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Legal Considerations in Production

Ideally, most of the legal issues during production will be about looking ahead to the next stages. It’s actually not too early to be thinking about deals for post-production and even distribution. Of course, if you have any bad apples on set – including actual bad apples on the craft service table – you’ll probably need to give your lawyer a call.

Photo: Photo: Public Domain | U.S. Air Force photo/Airman 1st Class Grace Lee

Onboarding Replacements

Nobody’s perfect and some people are just dicks. Hopefully you’ve screened your cast and crew well enough to keep out most of the traits on the psychopath checklist. But you never know. And then there’s injuries, illnesses and alien abductions. Or maybe the male and female leads went a little too method about their roles as lovers on a crime spree and robbed three different convenience stores.


“I’ll be taking these here Huggies, and whatever cash you got.”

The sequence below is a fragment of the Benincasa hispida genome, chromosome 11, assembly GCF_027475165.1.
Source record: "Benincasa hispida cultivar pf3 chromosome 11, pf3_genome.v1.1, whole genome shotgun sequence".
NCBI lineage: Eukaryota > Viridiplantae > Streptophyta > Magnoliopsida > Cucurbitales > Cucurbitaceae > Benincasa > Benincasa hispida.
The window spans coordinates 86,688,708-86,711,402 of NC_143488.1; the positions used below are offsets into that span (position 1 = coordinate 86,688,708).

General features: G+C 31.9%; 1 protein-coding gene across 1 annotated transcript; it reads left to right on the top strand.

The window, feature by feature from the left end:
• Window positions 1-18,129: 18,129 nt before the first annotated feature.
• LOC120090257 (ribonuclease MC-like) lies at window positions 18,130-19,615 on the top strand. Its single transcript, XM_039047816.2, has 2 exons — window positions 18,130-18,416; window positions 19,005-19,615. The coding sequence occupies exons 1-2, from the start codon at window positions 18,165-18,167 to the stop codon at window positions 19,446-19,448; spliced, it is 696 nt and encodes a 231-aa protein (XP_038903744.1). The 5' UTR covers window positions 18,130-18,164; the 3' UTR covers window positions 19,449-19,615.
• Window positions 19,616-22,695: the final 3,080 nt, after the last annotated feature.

–Raising Arizona (1987)

Have we told you that stuff goes wrong during production? Anyone you need to replace for whatever reason will need a new contract. Especially on the talent side, you don’t want to get too desperate and make a deal that is way out of proportion. Also, if you have signed any favored nations deals with other members of the cast or crew, you need to keep to those terms. Do not let representatives pressure you into giving their client a better deal. You can always find someone else – or just do it yourself if you have to.

Post-Production Deals

As the dailies start to come in, you’ll have a good idea of how the production is going. And because you’ve listened to every piece of great advice on this website, the footage will be goddamn brilliant. You can try to leverage this into raising more money for post-production.

To know how much money you’ll realistically need, start researching or even negotiating goods and services rates with post houses. Especially if the early footage is promising, a lot of these places will be glad to jump on the bandwagon to have a decent credit on their resume. And while most distributors probably won’t bite until there’s at least a rough cut in place, you can still try to bait their interest with some of the footage. However, when you do send clips around to anyone, ask them to sign a non-disclosure agreement. Realistically, these are pretty hard to enforce, but it’s more about sending the message that you are trying to keep the project within the friends and family circle for now.

For More on Business Considerations in Pre-Production and Production:

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